A distinction between noninvasive, invasive, and metastatic thymoma on the basis of the cytologic features is difficult. The current study investigated whether the expression of MMP and TIMP was correlated with tumor invasiveness and prognosis in patients with thymoma.
Tumor tissue samples were obtained from 42 patients with thymic epithelial tumors between 1974 and 2001 at Tokushima University Hospital. Three-micrometer-thick, formalin-fixed, paraffin-embedded tissue sections were immunostained using specific antibodies against MMP-2, MMP-9, TIMP-1, and TIMP-2.
MMP-2 expression was detected in 30 tumors (71%), and TIMP-2 expression was detected in 31 tumors (74%). MMP-9 expression was detected in 22 of 36 tumors (61%), and TIMP-1 expression was detected in only 7 tumors (19%). MMP-2 and TIMP-2 expression levels were very low (10% and 0%, respectively) in noninvasive tumors but were very high (91% and 97%, respectively) in invasive tumors. In thymic epithelial tumors, the more progressive the clinical stage of tumor, the higher the strongly positive rate of MMP-2 and TIMP-2 expression. There was no correlation between positivity for MMP-9 and stage. Twenty-five percent of Type AB thymomas and 50% of Type B1 thymomas expressed MMP-2 and TIMP-2. Most of Type A, Type B2, Type B3, and Type C thymomas expressed MMP-2 and TIMP-2. There were significant differences in disease-free survival at 5 years between patients without and with MMP-2 expression (91% vs. 55%, respectively) and patients without and with TIMP-2 expression (100% vs. 53%, respectively).
Thymic epithelial tumors mainly consist of thymoma, thymic carcinoma, and thymic carcinoid.1 Thymoma was defined as a benign tumor or a low-grade, malignant tumor of the thymic epithelium with some interesting features: association with myasthenia gravis (MG) or other autoimmune disease, histologic variability, and heterogeneity of malignant behavior.1, 2 A distinction between noninvasive, invasive, and metastatic thymomas on the basis of the cytologic features is difficult. However, thymic carcinoma and thymoma can be distinguished histologically in most cases.2 Several studies have assessed factors associated with the invasiveness of thymoma, such as the nuclear areas of epithelial cells, the nuclear DNA content, proliferative activity (proliferating cell nuclear antigen [PCNA], Ki-67, mitotic figures), the argyrophilic nucleolar organizer region (AgNOR), and p53 expression.3–7 However, there are no indicators that distinguish invasive thymoma from noninvasive thymoma.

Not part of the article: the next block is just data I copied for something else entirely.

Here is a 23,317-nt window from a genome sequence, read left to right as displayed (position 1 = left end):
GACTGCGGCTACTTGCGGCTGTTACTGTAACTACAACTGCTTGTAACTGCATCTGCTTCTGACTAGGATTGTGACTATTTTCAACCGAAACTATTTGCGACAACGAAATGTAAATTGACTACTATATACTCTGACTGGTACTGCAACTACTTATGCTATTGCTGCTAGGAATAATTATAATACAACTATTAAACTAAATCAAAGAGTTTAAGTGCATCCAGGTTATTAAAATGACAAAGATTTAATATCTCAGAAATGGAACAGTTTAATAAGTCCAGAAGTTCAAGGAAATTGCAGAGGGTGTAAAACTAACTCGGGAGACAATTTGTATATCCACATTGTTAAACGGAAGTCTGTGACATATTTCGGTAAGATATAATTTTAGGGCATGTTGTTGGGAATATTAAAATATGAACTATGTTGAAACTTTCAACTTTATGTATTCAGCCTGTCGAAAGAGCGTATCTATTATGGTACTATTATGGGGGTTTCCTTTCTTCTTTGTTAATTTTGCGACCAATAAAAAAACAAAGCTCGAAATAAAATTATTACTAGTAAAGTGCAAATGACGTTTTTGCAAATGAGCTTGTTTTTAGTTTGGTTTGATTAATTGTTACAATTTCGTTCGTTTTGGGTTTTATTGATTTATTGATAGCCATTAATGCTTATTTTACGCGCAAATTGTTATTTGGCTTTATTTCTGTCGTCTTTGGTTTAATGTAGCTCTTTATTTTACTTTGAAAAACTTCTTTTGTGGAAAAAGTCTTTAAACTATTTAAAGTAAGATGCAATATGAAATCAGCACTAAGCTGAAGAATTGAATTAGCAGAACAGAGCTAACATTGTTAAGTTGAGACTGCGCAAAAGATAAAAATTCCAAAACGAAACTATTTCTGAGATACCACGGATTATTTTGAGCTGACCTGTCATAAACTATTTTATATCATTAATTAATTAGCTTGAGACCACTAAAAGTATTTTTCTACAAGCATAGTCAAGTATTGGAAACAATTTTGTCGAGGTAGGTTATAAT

In our previous study, we used gelatinolytic zymography to demonstrate that the gelatinolytic activity of active matrix metalloproteinase (MMP)-2 was correlated significantly with invasiveness in thymic epithelial tumors.8 The MMPs are a family of zinc-dependent endopeptidases capable of degrading most components of the basement membrane and extracellular matrix (ECM).9 MMPs are secreted as inactive preenzymes and are transformed into active forms after cleavage of a propeptide domain of the molecule.10 In particular, MMP-2 and MMP-9, which are capable of degrading Type IV collagen (the major component of the basement membrane), are involved in the spread of various carcinomas. Tissue inhibitors of metalloproteinase (TIMPs) are the major endogenous regulators of MMPs and consist of four homologous members.11 Each TIMP exhibits preferential inhibitory capacity for MMPs; e.g., TIMP-1 and TIMP-2 selectively inhibit MMP-9 and MMP-2, respectively.12 The objective of the current study was to evaluate the immunohistochemical expression of MMP-2, MMP-9, TIMP-1, and TIMP-2 proteins in thymic epithelial tumors and to determine whether their expression is correlated with the invasiveness and recurrence of the tumor.
MATERIALS AND METHODS
Tumor tissue samples were obtained from 42 patients with thymic epithelial tumor who underwent surgery (n = 37) or biopsy (n = 5) between 1974 and 2001 at Tokushima University Hospital. Twenty-six patients were female, and 16 patients were male. The median patient age was 55.7 years ± 15.1 years (range, 23–81 years). MG was related to disease in 11 patients (26%). All 42 thymic epithelial tumors were classified according to the World Health Organization (WHO) histologic classification system.13 All tissues were referred to one of the authors (K.M.) for histologic consultation, and that author was one of the collaborators on Histological Typing of Tumours of the Thymus by J. Rosai.13 There were 3 patients with Type A tumors, 8 patients with Type AB tumors, 9 patients with Type B1 tumors, 4 patients with Type B2 tumors, 6 patients with Type B3 tumors, and 12 patients with Type C tumors. The clinical stage of each thymic epithelial tumor was determined according to the criteria of Masaoka et al.14 There were 10 patients with noninvasive tumors (Stage I), 12 patients with Stage II tumors, 10 patients with Stage III tumors, 4 patients with Stage IVa tumors, and 6 patients with Stage IVb tumors. Thirty-six patients underwent total resection of the tumor, 1 patient underwent subtotal resection, and 5 patients underwent biopsy only. Radiochemotherapy was administered to 12 patients, radiotherapy was administered to 10 patients, and chemotherapy was administered to 5 patients. Follow-up information with respect to survival was available for 41 patients.